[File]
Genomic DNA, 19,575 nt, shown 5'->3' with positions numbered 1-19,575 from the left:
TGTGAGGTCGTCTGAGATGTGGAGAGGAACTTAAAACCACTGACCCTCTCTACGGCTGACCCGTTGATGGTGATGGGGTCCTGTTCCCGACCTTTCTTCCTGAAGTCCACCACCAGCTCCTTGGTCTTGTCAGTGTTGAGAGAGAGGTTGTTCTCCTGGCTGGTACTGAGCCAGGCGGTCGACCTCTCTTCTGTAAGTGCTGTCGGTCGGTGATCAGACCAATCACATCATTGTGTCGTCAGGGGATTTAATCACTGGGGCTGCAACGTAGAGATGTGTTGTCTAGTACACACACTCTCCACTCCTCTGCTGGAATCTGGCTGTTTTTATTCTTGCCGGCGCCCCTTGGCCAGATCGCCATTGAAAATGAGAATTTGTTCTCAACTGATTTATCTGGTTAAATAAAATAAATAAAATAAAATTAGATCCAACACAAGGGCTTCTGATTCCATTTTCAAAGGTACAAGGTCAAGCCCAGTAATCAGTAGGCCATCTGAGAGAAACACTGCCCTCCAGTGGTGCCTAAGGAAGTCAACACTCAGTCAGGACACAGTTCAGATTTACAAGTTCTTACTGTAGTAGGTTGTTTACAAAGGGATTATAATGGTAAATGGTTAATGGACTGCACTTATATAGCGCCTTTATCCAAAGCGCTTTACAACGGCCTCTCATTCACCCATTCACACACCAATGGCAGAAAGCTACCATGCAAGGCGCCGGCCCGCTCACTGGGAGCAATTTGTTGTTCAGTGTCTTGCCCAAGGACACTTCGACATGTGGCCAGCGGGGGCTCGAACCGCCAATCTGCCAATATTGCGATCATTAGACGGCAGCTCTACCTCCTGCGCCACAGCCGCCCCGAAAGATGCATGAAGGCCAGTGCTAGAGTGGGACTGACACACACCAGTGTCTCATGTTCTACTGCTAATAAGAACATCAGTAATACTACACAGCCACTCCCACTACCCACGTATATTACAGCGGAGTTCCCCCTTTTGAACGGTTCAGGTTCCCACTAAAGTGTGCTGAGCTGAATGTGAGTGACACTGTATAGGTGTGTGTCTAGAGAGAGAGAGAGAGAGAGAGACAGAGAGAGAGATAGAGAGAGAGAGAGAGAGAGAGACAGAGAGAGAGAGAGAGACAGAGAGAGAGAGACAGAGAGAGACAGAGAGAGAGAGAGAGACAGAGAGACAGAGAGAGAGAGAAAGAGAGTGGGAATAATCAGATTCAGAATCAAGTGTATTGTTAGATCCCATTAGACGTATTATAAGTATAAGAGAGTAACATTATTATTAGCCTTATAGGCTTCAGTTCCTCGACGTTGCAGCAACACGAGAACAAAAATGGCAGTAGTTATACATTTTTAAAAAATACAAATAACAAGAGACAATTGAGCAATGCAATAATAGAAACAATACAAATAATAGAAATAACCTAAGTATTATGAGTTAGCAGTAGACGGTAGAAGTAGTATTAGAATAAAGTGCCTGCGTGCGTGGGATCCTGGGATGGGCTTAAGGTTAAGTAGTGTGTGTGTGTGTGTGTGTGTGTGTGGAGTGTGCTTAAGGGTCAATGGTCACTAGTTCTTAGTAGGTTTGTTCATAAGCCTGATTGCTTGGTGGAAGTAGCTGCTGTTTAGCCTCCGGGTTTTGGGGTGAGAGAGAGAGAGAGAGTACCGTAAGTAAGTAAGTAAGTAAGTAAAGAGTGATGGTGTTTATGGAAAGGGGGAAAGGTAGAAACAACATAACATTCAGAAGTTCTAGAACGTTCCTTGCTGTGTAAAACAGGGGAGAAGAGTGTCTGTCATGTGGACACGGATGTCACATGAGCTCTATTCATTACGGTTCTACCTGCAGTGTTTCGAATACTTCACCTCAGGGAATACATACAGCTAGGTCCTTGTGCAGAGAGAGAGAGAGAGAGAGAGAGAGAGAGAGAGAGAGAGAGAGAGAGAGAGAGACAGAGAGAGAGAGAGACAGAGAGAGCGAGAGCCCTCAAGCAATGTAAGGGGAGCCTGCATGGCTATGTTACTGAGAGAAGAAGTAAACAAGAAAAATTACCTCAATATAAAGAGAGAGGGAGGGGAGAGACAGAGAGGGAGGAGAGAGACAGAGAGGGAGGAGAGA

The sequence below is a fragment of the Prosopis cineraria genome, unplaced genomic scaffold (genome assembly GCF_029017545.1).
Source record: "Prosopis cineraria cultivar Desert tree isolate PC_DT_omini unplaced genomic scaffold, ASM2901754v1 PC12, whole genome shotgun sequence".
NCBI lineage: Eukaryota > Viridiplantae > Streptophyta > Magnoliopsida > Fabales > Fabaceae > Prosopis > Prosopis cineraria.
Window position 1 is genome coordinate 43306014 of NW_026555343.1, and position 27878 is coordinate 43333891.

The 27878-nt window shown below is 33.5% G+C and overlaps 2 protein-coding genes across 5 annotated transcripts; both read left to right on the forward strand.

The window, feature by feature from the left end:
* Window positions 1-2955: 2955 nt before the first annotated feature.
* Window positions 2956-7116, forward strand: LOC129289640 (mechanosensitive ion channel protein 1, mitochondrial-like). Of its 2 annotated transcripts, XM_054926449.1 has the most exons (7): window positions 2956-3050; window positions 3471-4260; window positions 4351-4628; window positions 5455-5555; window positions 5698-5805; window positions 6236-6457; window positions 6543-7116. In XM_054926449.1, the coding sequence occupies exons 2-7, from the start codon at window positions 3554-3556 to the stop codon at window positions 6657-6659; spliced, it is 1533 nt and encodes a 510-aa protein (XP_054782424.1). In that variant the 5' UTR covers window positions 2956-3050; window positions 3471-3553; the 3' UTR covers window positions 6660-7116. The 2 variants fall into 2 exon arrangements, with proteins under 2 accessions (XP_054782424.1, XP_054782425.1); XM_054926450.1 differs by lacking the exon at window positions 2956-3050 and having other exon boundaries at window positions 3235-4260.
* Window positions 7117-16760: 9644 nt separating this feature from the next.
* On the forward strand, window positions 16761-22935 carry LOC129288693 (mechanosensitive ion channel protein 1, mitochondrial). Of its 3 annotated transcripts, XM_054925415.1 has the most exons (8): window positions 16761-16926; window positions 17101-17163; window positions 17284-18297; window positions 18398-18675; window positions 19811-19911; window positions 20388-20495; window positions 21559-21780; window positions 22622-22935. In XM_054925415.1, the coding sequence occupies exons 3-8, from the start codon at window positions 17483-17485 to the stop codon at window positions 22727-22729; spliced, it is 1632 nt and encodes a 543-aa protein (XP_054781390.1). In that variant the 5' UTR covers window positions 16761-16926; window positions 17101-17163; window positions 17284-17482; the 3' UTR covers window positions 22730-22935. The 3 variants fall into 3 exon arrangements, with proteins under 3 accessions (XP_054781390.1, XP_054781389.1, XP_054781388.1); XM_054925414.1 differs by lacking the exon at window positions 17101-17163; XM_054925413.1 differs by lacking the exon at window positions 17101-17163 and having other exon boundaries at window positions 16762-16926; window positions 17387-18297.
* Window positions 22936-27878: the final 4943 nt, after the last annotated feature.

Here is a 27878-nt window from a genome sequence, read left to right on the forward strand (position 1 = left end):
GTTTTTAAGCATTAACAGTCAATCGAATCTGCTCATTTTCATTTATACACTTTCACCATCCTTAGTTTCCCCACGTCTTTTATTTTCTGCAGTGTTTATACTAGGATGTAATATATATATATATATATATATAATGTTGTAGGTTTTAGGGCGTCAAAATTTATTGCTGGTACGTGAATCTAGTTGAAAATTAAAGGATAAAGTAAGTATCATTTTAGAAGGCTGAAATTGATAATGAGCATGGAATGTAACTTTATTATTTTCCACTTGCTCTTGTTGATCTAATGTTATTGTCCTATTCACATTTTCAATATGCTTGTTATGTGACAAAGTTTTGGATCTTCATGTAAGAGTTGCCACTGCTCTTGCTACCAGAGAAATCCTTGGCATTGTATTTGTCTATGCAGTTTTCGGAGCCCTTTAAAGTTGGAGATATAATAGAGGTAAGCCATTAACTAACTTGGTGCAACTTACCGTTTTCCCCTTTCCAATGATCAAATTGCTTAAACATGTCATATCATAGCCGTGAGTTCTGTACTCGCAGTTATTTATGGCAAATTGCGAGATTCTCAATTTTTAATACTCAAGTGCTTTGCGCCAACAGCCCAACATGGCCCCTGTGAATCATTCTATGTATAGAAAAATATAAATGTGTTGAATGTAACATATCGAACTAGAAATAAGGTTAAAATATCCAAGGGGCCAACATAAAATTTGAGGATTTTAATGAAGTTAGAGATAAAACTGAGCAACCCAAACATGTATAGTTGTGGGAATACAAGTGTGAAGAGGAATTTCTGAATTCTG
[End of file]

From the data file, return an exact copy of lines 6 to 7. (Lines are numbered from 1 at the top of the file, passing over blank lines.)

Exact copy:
Window position 1 is genome coordinate 43306014 of NW_026555343.1, and position 27878 is coordinate 43333891.

The 27878-nt window shown below is 33.5% G+C and overlaps 2 protein-coding genes across 5 annotated transcripts; both read left to right on the forward strand.